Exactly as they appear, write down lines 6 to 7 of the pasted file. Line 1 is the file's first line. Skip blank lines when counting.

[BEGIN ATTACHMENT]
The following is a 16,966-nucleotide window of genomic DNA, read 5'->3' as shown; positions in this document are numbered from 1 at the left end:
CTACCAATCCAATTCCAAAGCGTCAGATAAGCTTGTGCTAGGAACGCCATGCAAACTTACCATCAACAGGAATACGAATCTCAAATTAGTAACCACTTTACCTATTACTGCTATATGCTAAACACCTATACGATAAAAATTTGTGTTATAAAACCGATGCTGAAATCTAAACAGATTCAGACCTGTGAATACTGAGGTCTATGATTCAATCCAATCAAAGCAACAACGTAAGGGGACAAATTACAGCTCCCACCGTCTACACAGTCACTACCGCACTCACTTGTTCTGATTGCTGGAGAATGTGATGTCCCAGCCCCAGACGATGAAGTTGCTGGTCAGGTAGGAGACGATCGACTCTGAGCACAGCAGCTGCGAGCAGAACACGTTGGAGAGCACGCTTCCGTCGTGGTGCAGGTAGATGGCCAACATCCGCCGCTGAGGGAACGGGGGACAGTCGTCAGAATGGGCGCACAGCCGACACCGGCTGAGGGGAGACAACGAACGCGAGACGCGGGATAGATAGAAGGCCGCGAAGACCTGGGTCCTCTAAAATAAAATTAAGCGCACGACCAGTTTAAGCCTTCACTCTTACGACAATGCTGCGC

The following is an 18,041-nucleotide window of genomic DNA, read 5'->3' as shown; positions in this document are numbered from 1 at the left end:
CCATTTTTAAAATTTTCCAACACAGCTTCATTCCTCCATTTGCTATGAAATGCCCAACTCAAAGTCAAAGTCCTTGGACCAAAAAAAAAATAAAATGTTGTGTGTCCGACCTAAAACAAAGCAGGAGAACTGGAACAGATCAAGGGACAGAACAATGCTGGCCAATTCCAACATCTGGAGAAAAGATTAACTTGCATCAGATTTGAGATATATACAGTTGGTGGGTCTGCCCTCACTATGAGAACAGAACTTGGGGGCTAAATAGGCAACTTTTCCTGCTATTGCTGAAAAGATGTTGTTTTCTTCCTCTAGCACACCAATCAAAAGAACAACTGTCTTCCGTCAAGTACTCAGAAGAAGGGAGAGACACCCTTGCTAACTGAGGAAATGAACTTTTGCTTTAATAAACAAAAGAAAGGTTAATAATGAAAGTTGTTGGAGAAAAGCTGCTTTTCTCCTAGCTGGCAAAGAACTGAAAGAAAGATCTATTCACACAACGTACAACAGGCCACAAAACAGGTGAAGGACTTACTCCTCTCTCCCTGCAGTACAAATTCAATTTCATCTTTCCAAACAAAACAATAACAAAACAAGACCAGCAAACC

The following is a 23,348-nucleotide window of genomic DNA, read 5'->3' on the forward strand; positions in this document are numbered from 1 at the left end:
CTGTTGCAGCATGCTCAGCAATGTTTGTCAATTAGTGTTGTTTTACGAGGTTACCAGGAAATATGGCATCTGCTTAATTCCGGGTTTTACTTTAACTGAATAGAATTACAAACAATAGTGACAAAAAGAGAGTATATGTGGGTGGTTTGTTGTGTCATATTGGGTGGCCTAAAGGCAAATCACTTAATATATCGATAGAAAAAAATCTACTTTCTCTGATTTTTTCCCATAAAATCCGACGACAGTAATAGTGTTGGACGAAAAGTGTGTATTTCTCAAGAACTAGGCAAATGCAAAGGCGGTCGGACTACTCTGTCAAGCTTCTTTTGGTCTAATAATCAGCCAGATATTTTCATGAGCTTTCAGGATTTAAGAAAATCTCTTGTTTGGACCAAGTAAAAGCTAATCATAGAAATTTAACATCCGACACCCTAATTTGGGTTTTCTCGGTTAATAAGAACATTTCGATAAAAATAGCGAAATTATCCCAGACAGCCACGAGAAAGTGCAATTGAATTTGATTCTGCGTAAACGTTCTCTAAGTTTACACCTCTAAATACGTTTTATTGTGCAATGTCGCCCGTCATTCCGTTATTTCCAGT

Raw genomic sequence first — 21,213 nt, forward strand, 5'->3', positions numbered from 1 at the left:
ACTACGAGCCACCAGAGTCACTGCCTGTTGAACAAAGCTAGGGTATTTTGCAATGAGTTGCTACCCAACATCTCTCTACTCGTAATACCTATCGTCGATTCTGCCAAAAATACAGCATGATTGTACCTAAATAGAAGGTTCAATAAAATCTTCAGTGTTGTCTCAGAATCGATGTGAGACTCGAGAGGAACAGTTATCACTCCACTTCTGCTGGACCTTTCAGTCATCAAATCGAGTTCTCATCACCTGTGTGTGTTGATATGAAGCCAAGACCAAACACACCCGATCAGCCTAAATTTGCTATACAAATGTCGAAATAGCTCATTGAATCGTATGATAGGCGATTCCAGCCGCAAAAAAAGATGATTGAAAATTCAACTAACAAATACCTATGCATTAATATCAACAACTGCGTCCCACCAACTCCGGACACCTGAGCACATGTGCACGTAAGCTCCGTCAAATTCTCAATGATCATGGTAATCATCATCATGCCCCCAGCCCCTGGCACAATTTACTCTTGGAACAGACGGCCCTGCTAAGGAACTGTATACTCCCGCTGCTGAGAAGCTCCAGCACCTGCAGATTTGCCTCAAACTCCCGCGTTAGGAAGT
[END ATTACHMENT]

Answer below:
CTGTTGCAGCATGCTCAGCAATGTTTGTCAATTAGTGTTGTTTTACGAGGTTACCAGGAAATATGGCATCTGCTTAATTCCGGGTTTTACTTTAACTGAATAGAATTACAAACAATAGTGACAAAAAGAGAGTATATGTGGGTGGTTTGTTGTGTCATATTGGGTGGCCTAAAGGCAAATCACTTAATATATCGATAGAAAAAAATCTACTTTCTCTGATTTTTTCCCATAAAATCCGACGACAGTAATAGTGTTGGACGAAAAGTGTGTATTTCTCAAGAACTAGGCAAATGCAAAGGCGGTCGGACTACTCTGTCAAGCTTCTTTTGGTCTAATAATCAGCCAGATATTTTCATGAGCTTTCAGGATTTAAGAAAATCTCTTGTTTGGACCAAGTAAAAGCTAATCATAGAAATTTAACATCCGACACCCTAATTTGGGTTTTCTCGGTTAATAAGAACATTTCGATAAAAATAGCGAAATTATCCCAGACAGCCACGAGAAAGTGCAATTGAATTTGATTCTGCGTAAACGTTCTCTAAGTTTACACCTCTAAATACGTTTTATTGTGCAATGTCGCCCGTCATTCCGTTATTTCCAGT

Raw genomic sequence first — 21,213 nt, forward strand, 5'->3', positions numbered from 1 at the left: